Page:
Discussion in 'Classic Manual Cameras' started by Mike Gammill, Jul 5, 2018.
Scanned? It's not a real film photo unless you make a wet print! IMHO.
and how would you propose "posting" a wet lab print onto this electronic forum ??? Bill
Intrepid 8x10, Nikkor 360mm, Arista Ultra 100, Xtol/Rodinal.
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Some frames from a walkabout with a Kiev-60 TTL loaded with Arista EDU Ultra 200. The lens was a 50mm CZJ Flektogon f/4, and the film was developed in PMK Pyro.
Last one with the Ross Definex, slightly under exposed
Back from Vilnius, Lithuania. They like their churches. I had enough kneeling standing, genuflecting a long timre ago too much like an aerobics class. Signet 50 is still the ideal camera for me for traveling. Just plain Kodak 400
Went for a walk along the wharf looking at the fishing vessels
Nicca III, Nikkor 50mm, Foma 100, PMK Pyro, Viewscan.
Shifted outside to the table and took some shots across the marina.
Ricoh 500, Riken 4.5cm, Foma 100, PMK Pyro, Viewscan
Scan the print!
I've been there. I really like your interior shots. I didn't have time to go inside.
Some of those really have "that 60's look". Pretty cool.
When I saw the rooster made of corrugated steel, I thought this must be from someone in Texas, or maybe one of the guys from Mississippi. Of course, if you told the typical Texan it was Chanticleer he'd probably say it doesn't look like a chandelier.
I really like the last three. The simplicity of Trilogy, the design of Veranda, and the texture of Wheel all appeal to me. I love the look of those chairs, although I'm not sure I'd want to sit in one for any length of time. Is that wheel as big as it looks, or are you messing with us?
I have to agree with wikepedia this time. Does not have to be a wet print IMHO
"A photograph or photo is an image created by light falling on a light-sensitive surface, usually photographic film or an electronic medium such as a CCD or a CMOS chip. Most photographs are created using a camera, which uses a lens to focus the scene's visible wavelengths of light into a reproduction of what the human eye would see. The process and practice of creating photographs is called photography. The word "photograph" was coined in 1839 by Sir John Herschel and is based on the Greek φῶς (phos), meaning "light", and γραφή (graphê), meaning "drawing, writing", together meaning "drawing with light"."
The term photo comes from photograph "drawing with light". Does not define the medium.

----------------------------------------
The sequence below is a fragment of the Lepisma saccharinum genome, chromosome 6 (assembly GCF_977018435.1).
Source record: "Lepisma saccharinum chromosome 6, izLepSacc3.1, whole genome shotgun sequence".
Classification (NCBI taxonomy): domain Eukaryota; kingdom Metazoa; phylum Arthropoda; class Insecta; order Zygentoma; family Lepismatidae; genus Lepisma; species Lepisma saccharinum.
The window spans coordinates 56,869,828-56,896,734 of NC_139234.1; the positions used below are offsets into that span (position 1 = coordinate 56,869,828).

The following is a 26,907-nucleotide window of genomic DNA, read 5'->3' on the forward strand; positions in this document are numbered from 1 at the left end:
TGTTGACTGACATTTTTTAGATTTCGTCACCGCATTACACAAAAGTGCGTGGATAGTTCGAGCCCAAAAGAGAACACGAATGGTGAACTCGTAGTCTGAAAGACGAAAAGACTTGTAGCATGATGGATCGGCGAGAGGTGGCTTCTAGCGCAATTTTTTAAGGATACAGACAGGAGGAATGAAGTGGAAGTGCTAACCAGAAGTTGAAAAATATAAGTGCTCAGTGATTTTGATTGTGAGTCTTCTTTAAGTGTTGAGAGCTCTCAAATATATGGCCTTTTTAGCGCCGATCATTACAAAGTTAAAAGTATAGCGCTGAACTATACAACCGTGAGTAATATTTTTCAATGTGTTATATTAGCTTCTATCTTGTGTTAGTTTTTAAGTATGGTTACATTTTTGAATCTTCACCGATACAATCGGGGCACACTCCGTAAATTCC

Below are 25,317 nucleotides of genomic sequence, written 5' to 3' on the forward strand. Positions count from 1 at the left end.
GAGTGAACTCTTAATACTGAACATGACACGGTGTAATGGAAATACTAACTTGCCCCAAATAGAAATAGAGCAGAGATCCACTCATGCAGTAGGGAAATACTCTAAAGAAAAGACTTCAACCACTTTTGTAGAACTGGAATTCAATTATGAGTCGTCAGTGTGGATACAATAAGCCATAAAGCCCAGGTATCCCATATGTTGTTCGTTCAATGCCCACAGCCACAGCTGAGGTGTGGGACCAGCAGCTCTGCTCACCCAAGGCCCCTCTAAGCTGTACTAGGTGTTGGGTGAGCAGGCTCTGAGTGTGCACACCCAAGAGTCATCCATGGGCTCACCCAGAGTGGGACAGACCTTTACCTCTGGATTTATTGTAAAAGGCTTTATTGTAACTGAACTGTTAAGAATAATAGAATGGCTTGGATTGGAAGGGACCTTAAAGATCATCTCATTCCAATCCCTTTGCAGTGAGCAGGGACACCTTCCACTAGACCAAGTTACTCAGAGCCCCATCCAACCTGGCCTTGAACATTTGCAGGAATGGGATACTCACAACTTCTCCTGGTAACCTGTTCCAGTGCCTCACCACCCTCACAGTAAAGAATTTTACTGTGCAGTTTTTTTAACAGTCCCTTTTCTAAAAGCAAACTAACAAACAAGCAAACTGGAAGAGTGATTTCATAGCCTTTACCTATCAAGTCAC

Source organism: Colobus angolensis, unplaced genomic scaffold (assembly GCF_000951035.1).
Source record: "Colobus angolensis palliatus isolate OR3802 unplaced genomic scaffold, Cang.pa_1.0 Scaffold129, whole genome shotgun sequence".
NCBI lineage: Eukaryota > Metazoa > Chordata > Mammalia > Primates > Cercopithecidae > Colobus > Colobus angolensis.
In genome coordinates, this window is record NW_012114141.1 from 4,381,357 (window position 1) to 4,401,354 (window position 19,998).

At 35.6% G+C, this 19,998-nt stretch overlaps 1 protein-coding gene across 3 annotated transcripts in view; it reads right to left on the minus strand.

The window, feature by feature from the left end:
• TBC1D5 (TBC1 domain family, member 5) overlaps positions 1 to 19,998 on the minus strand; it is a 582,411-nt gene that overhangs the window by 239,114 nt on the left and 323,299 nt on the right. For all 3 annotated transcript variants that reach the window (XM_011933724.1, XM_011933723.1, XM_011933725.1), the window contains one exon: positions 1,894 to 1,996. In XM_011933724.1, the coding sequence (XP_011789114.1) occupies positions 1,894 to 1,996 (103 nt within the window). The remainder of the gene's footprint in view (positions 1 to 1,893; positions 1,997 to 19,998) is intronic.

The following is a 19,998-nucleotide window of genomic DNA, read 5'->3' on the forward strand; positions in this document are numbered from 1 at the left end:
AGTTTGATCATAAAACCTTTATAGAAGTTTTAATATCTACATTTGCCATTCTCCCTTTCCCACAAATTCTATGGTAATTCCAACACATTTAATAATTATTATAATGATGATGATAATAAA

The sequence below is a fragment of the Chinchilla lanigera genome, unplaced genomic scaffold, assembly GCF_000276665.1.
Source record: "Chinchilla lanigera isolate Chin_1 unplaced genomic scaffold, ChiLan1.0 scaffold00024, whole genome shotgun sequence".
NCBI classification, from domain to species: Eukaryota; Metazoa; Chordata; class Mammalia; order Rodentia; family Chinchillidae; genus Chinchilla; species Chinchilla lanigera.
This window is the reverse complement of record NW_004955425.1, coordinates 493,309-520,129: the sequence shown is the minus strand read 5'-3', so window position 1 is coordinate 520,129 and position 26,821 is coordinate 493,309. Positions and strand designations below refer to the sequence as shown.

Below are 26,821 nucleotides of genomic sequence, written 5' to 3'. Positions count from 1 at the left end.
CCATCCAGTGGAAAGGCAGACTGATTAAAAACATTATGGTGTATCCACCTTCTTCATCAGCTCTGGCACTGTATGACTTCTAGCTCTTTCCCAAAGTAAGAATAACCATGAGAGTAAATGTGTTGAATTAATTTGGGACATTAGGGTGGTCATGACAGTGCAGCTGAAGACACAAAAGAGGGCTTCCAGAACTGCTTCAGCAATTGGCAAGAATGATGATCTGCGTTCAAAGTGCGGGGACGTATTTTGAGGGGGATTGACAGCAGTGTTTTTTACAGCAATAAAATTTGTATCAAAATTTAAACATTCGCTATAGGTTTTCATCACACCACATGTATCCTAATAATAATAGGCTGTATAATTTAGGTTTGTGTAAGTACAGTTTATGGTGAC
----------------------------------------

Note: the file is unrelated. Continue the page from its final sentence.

From my understanding, should this rooster be in Texas it would probably be riddled with bullet holes, by now... I agree, "Chanticleer" was a little pretentious, and initiated Googling and inquiry in certain other circles... I'm pleased you liked the images. The wheel is just an average wagon wheel, in an advanced state of decay. I guess it stands about shoulder height to the average sapien, or knee height to a Texan...
A couple from Enchanted Rock, just north of Fredericksburg, Texas using a Honeywell Pentax Spotmatic and the 28mm f/3.5 Super Takumar on Kodak TMX:
I wouldn't say pretentious. More like obscure, at least to Americans. I googled it, too, to make sure I was remembering correctly.
That's a big wheel. Over here, that size was used on Prairie Schooners, but they're rare, now. Mostly, we see smaller ones from less majestic wagons.
I'm trapped inside by a return to Winter so my plans for getting out with an old Agifold have had to be shelved. But, just to keep things rolling along, here are a few from last week's wandering with a Mamiya 645 1000S loaded with Ilford HP5 Plus. The lens was the Mamiya Sekor 55-105mm f/4.5 and the film was developed in PMK Pyro.
The Plane Tree in Winter
While one can post "wet" prints on the computer, I prefer to let mine dry first.
Photo with Maxxum 5, Sigma 28-80 f 3.5-5.6 and Kentmere 100
A few more from recently developed film.
behind a shop, Olympus 35 RC, K2 filter, Kentmere 100
late afternoon intersection, 35 RC
tables, Canon EOS Rebel K, Tri-X
from Dawg House (no longer in business), Rebel K
One from last May, Veterans day, Wageningen
Leica IIIc with 5cm f/2.5 Hektor and Double-X
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